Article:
3. Keep Your Emails Short and to the Point
It should also come as no surprise that the generation which coined “TLDR” (Too Long; Didn’t Read) won’t tolerate an inbox full of novellas. If your company typically sends longer messages, find a way to edit them down (try lots of bullet points), or cut the content into multiple, bite-sized emails. Check out this marketing email from Marc Jacobs: Source It doesn’t get much more to-the-point than that.
4. Prioritize millennials’ preferred benefits in the subject lines
is absolutely essential. If it doesn’t grab your lists’ interest, your emails won’t be opened. In that case, the email’s copy doesn’t matter, because it’s not being read. Statistically, millennials appreciate nonmonetary benefits more than generations before them. This includes perks like:
- Higher-priority service
- Recognition as a valued customer
- Personalized products or services
- Charitable donations
So, be sure to reference one of these benefits in the subject line of your email. Here’s an example from Blinkist: Source It’s impossible to miss this discount, especially since it’s a prominent, time-sensitive opportunity. Emphasize your valued-customer perks and personalized products and services in the body of your email. You want to make sure your customers understand the importance you place on their business.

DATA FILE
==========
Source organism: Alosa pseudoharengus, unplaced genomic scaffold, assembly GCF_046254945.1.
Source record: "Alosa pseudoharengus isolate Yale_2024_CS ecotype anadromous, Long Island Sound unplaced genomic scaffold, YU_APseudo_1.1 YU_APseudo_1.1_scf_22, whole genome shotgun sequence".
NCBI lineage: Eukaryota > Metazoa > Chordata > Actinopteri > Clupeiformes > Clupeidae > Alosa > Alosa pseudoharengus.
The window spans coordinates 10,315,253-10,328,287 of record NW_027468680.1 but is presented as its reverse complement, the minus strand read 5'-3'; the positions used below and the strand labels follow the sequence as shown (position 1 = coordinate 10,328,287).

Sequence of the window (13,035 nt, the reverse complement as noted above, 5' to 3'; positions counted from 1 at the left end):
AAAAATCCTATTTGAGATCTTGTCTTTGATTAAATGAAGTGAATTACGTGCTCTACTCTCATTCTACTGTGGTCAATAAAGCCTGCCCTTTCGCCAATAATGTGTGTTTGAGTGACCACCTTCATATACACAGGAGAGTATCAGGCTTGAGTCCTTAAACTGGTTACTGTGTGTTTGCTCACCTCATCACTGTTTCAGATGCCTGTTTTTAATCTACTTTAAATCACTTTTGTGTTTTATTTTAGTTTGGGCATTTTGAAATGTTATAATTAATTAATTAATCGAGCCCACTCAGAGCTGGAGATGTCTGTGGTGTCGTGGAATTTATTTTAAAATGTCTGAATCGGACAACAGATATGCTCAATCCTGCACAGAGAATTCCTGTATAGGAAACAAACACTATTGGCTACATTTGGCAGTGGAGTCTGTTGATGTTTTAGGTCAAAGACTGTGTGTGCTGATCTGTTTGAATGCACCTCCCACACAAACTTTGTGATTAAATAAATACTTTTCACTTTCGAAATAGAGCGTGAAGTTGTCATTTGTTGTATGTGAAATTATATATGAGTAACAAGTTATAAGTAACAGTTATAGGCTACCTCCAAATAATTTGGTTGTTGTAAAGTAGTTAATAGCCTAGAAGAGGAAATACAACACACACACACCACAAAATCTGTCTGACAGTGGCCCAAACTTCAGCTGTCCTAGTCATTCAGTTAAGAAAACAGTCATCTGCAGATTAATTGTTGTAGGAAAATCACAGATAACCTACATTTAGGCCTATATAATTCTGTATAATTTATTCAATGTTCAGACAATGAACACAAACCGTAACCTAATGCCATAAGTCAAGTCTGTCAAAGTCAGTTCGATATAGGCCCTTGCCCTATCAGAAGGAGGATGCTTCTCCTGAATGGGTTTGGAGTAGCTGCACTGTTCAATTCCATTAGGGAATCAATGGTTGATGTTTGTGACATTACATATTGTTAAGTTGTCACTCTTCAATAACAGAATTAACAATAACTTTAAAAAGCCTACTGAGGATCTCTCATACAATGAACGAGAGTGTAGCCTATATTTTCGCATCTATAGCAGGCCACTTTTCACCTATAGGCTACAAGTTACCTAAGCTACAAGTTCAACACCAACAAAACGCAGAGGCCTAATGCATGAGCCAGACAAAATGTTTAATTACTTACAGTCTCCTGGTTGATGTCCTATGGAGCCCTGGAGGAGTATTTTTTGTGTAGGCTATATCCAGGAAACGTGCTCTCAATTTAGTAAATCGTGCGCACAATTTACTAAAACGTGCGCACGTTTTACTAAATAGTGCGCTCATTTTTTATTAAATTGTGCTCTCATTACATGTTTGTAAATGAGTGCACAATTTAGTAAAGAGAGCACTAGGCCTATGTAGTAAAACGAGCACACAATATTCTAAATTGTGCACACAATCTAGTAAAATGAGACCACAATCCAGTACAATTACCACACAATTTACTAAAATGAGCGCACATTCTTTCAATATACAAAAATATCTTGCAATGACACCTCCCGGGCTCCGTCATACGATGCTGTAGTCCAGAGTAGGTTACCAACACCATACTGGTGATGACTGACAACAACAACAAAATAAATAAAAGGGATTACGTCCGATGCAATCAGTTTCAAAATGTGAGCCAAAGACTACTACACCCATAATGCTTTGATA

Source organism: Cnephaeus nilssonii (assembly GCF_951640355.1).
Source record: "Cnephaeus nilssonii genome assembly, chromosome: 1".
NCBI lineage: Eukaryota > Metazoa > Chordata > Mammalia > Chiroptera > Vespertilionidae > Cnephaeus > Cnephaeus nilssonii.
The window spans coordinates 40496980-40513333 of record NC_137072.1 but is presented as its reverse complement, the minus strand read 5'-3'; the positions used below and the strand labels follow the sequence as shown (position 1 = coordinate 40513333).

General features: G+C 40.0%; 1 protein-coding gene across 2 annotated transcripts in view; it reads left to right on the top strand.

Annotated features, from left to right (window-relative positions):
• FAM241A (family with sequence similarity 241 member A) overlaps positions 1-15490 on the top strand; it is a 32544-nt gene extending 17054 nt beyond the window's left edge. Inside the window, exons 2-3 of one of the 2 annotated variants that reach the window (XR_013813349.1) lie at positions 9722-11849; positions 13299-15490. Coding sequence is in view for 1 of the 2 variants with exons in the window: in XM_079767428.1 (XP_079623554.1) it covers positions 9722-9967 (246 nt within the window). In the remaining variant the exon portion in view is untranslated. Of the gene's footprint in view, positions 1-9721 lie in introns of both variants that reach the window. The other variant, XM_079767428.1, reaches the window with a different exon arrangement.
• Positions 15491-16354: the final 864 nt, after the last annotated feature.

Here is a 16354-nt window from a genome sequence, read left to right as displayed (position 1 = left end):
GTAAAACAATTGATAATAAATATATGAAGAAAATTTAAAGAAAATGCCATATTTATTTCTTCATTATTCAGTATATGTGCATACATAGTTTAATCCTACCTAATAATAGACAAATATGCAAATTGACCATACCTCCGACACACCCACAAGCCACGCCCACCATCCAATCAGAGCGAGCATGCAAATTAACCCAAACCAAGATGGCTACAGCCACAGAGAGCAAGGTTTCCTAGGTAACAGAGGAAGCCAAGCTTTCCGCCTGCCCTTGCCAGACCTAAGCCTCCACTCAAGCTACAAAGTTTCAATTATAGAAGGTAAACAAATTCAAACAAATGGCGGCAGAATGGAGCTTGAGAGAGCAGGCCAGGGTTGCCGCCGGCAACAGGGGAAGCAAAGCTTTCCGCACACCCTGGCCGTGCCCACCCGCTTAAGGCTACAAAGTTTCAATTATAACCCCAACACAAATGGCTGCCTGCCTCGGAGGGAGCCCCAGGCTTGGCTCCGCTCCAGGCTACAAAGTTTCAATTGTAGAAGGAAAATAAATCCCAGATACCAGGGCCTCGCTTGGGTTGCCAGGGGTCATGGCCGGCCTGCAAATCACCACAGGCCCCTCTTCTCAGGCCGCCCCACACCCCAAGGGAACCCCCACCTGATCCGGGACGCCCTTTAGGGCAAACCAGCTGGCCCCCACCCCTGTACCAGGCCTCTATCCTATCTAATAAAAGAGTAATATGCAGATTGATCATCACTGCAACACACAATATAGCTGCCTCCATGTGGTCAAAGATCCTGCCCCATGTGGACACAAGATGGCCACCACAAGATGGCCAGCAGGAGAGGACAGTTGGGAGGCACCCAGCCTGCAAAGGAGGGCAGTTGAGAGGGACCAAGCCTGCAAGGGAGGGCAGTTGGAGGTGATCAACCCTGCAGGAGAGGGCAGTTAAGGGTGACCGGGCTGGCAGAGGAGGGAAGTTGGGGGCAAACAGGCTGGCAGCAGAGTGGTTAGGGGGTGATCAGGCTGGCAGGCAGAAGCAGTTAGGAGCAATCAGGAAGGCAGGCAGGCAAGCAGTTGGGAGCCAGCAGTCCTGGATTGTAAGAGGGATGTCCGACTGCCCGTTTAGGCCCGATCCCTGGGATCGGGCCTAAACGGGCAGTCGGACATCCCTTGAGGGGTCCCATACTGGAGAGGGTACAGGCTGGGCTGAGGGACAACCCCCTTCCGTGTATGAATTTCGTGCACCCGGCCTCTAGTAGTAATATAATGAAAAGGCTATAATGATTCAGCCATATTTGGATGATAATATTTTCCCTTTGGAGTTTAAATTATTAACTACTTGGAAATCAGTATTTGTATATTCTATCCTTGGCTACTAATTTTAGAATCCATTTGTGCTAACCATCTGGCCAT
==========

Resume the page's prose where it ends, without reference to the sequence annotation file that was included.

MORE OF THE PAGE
5. Optimize for mobile
Finally, mobile-friendly emails are ideal for millennial business (and other age groups, too). One potential reason millennials interact so heavily with email could be because they check their phones, on average, 150 times a day. To put that into perspective, if the average millennial gets 8 hours of sleep, that means they check their phones roughly 10 times every hour they’re awake. Smartphones make reading email fairly effortless. Plus, mobile allows people to read messages anywhere, which gives your business the opportunity to be anywhere, too. However, if you don’t send mobile-friendly versions of emails, don’t expect your prospects to open your messages or engage with them.
3 important elements of email marketing to baby boomers
Millennials may be more engaged with email marketing, but baby boomers still control 70% of the country’s disposable income. This means your business is ignoring potential business when it ignores boomers. In fact, baby boomers may be just as profitable of a segment for your company as millennials. Despite what many marketers often assume, baby boomers are just as likely to buy online. Plus, they tend to spend more on each of their purchases. Just as you take special considerations for your millennial-based funnel, you’ll want to keep three points in mind when building your baby boomer funnel.
1. Baby boomers are email-savvy
There’s a misconception out there that this older generation is less technologically-savvy and, thus, the best way to engage with them is offline–through direct mail or traditional advertising. This isn’t necessarily the case, though. 95% of Baby Boomers regularly use email, so if you’re not seeing responses from your efforts, try A/B testing them through email to see results.